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The main conflict is between a son and his dying father. Will, the son, and Ed, the father, haven't been able to reach a connection and their relationship is now strained. Ed, is now sick and dying. Will must reconcile with his father or risk his father dying with no resolution. The heart of the conflict between the two has to do with Ed's outlandish tales about the events of his life. Will feels as though he never really knows his father because all of Ed's stories have a fable-like quality to them. He wishes his father would just talk to him, rather than using these stories to make his points.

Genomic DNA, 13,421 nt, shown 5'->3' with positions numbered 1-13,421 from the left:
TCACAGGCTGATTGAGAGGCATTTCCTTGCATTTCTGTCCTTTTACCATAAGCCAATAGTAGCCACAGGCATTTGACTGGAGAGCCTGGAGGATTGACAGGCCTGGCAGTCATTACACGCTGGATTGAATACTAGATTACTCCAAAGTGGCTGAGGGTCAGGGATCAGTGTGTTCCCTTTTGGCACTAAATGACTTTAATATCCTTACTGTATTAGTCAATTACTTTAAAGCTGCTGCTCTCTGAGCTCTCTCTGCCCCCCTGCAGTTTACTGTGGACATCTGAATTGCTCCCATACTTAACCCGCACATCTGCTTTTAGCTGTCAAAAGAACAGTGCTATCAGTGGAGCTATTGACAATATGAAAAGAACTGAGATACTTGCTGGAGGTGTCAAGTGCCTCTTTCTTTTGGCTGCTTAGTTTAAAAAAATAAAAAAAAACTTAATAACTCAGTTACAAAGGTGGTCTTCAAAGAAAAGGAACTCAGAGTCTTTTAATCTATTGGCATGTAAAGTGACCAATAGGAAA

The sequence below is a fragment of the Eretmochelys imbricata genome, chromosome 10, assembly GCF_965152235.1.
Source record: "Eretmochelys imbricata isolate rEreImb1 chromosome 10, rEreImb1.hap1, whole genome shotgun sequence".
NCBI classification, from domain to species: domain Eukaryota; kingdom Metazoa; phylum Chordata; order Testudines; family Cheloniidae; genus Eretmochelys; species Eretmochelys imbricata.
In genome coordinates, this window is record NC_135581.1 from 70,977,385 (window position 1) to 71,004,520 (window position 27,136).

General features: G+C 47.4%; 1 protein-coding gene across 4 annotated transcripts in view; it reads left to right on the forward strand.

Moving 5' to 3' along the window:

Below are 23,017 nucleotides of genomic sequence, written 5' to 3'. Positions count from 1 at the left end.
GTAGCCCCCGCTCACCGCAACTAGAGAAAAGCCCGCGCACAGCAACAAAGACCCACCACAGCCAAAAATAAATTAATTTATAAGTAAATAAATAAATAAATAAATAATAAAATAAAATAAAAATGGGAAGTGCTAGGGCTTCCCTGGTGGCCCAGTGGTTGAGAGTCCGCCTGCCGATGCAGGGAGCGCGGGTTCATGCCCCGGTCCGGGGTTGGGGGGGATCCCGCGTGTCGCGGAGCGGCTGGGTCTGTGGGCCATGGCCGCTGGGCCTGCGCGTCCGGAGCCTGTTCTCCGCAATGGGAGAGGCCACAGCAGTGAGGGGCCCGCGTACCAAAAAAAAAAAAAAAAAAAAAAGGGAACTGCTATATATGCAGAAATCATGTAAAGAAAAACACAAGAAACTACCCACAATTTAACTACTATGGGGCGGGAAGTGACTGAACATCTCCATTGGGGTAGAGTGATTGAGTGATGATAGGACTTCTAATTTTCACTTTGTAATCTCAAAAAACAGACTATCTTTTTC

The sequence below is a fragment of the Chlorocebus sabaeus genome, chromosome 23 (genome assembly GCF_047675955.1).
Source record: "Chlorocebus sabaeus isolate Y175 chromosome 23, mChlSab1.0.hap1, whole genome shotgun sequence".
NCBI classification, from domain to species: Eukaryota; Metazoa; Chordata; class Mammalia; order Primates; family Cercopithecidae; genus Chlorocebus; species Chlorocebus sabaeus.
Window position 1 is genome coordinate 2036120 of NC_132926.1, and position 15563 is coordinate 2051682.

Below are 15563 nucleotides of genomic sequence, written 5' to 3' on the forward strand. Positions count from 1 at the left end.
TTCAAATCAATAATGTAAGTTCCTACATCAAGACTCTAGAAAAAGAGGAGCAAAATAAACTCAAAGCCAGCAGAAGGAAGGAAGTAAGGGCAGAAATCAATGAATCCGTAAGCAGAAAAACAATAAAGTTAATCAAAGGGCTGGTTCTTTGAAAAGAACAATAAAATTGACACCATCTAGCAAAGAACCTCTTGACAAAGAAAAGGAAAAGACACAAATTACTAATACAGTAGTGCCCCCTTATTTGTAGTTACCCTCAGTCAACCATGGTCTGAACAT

Will becomes frustrated during his final visit with his father and looks at him, begging: "Who are you?" Again, Ed uses his outlandish tales to explain his life to his son. Will's frustration gains ground until his father's dying day. He rushes his father to the hospital, and uses a final story to ease his father from this world. The story is the final in Ed's book of fables: how he goes.
Understanding about who his father really is doesn't come to Will until the day of his father's funeral. On this day all of the "characters" from Ed's tales are present and accounted for. His father may have embelished these people and events, but all along he was trying to show himself to his son.
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